Documentation for Prototypes vs Models – Vashon Tnee

Creative Practice
Leather Making 

Tools Used 
1. Round Awl
2. Divider
3. Beeswax
4. Pricking Iron
5. Cheese Boy (Glue Container)

The Round Awl utilizes skiving to make markings on the leather.
The Divider is useful for skiving as well, but more importantly, measurements.
Beeswax have a special quality of enhancing leather threads and making them more resilient.
The Pricking Iron is useful for fragile leathers as it smooths the fur residue through heat.
The Cheese Boy provides special air-tight concealment as the type of glue used in leather easily hardens.

Model
For the model design, I focused on enhancing the futuristic experience of the Pricking Iron, whereby instead of simply smoothing out surfaces on the leather. The product is also a wearable which allows for better control over the areas in which the user wants to target for smoothing. Furthermore, the product also tells the user what type of leather is being used and is shown on the display. The LED lights of red and green inform the user of the heat applied and whether the task is complete and also as indicators for when the product is fully charged and ready for use. Delving a little further into the fiction, the product could potentially transform leathers on command to the type the user wants.

Model Sketch
Working Model

Prototype
For the prototype, I wanted to make something that was actually useful to leather makers. So I focused on the act of skiving and tracing, inspired from the Round Awl and the Divider. Skiving is the act of making marks on the leather for tracing and cutting. However, skiving long and intricate designs on leather tend to result in the skives made disappearing before the trace is complete hence leather makers sometimes utilize pencil markings instead. To aid this act of cutting along pencil markings, I made this prototype to perform with capacitive touch, whereby so long as the knife used by the user is tracing and cutting the pencil mark accurately, the LED light will continue to stay lit. The moment it turns off, it means that the knife has gone out of the line, and the user can stop and adjust, resulting in a cleaner and more accurate cut of the leather.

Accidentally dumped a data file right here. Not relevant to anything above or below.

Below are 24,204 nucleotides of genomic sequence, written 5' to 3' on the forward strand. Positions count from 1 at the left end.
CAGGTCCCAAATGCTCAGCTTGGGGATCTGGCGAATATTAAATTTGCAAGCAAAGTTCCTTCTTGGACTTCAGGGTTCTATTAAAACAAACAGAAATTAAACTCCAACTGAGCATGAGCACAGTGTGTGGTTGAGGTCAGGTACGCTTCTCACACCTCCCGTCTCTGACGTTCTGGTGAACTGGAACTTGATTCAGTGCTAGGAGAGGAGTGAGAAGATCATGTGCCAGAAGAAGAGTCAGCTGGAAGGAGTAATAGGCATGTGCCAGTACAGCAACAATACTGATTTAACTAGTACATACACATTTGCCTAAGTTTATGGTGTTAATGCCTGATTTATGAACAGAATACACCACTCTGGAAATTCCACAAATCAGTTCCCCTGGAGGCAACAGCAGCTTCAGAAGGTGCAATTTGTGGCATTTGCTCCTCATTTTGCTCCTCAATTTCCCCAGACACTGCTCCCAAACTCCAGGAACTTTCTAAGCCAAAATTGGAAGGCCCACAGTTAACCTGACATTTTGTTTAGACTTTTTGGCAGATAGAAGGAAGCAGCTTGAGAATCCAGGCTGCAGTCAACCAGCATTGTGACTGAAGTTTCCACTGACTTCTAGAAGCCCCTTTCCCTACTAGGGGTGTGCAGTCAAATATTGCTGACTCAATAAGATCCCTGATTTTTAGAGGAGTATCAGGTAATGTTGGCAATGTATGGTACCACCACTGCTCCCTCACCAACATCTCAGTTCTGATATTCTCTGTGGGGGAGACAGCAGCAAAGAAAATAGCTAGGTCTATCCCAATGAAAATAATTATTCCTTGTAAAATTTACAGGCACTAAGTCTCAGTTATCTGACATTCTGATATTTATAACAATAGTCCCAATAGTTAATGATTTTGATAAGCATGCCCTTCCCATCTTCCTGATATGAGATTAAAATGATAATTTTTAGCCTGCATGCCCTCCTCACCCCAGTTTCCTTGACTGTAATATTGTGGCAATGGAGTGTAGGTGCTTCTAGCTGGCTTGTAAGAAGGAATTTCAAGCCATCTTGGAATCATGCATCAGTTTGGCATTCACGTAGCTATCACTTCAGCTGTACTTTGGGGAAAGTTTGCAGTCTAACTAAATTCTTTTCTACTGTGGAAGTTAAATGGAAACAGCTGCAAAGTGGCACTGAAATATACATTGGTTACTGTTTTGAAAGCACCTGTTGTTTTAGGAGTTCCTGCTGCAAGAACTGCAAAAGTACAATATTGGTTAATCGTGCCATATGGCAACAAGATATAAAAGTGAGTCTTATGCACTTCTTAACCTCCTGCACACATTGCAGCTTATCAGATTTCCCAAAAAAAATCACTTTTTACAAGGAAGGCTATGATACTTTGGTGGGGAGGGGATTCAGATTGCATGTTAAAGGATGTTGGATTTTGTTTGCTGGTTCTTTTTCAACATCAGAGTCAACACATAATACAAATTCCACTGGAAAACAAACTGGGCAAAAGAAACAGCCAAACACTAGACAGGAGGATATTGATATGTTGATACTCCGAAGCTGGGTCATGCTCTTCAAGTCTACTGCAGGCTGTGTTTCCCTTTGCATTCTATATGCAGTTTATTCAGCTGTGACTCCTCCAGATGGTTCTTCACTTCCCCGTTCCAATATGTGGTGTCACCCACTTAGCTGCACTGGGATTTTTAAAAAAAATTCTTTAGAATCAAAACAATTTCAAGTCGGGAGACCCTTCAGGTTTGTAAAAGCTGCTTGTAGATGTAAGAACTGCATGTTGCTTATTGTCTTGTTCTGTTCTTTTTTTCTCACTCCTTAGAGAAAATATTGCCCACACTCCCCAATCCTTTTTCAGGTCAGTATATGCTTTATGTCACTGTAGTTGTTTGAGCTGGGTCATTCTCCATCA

Prototype Sketch
Working Prototype

Reflections
Thanks to the exhibition, I was able to glean some useful feedback on my prototype. Instead of using light as a feedback to my user, sound would be a better choice as it removes the aspect of dividing the attention of the user from the focused act of tracing and cutting. After looking at the works of others, I also began to realize that my works are also too grounded in reality and I need to expand the fictional aspect of them as well to create a genuine story world that is not only believable but also fantastic.

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